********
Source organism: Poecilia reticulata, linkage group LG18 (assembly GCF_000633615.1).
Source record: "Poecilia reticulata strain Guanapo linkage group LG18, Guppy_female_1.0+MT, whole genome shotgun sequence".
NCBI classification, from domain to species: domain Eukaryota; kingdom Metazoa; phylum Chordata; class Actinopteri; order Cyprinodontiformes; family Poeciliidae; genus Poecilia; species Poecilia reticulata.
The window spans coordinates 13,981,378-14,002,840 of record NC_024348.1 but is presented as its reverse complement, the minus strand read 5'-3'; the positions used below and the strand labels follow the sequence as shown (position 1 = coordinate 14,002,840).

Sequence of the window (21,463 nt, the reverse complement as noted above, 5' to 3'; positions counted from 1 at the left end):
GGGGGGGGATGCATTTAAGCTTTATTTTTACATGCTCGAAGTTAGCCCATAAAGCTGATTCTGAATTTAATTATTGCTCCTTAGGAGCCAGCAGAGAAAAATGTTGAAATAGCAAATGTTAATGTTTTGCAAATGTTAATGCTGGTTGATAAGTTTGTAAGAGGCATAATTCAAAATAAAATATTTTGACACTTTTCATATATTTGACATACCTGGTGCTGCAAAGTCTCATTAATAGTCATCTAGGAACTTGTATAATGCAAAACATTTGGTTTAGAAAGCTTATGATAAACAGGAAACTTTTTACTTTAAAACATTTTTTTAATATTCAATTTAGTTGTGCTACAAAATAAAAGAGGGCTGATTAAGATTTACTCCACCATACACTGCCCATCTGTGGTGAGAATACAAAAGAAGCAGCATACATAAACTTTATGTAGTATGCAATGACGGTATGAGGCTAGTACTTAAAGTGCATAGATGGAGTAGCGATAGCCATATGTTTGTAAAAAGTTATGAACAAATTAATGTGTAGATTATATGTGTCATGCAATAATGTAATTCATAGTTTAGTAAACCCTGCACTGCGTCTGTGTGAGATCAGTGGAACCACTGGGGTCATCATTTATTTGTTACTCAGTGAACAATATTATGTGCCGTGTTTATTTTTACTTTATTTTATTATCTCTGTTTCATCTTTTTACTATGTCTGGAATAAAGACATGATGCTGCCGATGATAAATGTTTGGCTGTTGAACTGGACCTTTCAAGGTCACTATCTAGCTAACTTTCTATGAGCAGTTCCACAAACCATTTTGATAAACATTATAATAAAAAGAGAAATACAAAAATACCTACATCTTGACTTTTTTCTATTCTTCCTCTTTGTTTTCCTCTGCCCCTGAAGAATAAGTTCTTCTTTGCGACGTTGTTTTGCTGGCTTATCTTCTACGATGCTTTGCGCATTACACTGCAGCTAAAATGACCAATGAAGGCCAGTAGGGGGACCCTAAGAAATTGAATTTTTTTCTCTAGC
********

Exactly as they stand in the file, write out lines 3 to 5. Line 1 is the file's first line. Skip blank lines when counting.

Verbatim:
NCBI classification, from domain to species: domain Eukaryota; kingdom Metazoa; phylum Chordata; class Actinopteri; order Cyprinodontiformes; family Poeciliidae; genus Poecilia; species Poecilia reticulata.
The window spans coordinates 13,981,378-14,002,840 of record NC_024348.1 but is presented as its reverse complement, the minus strand read 5'-3'; the positions used below and the strand labels follow the sequence as shown (position 1 = coordinate 14,002,840).

Sequence of the window (21,463 nt, the reverse complement as noted above, 5' to 3'; positions counted from 1 at the left end):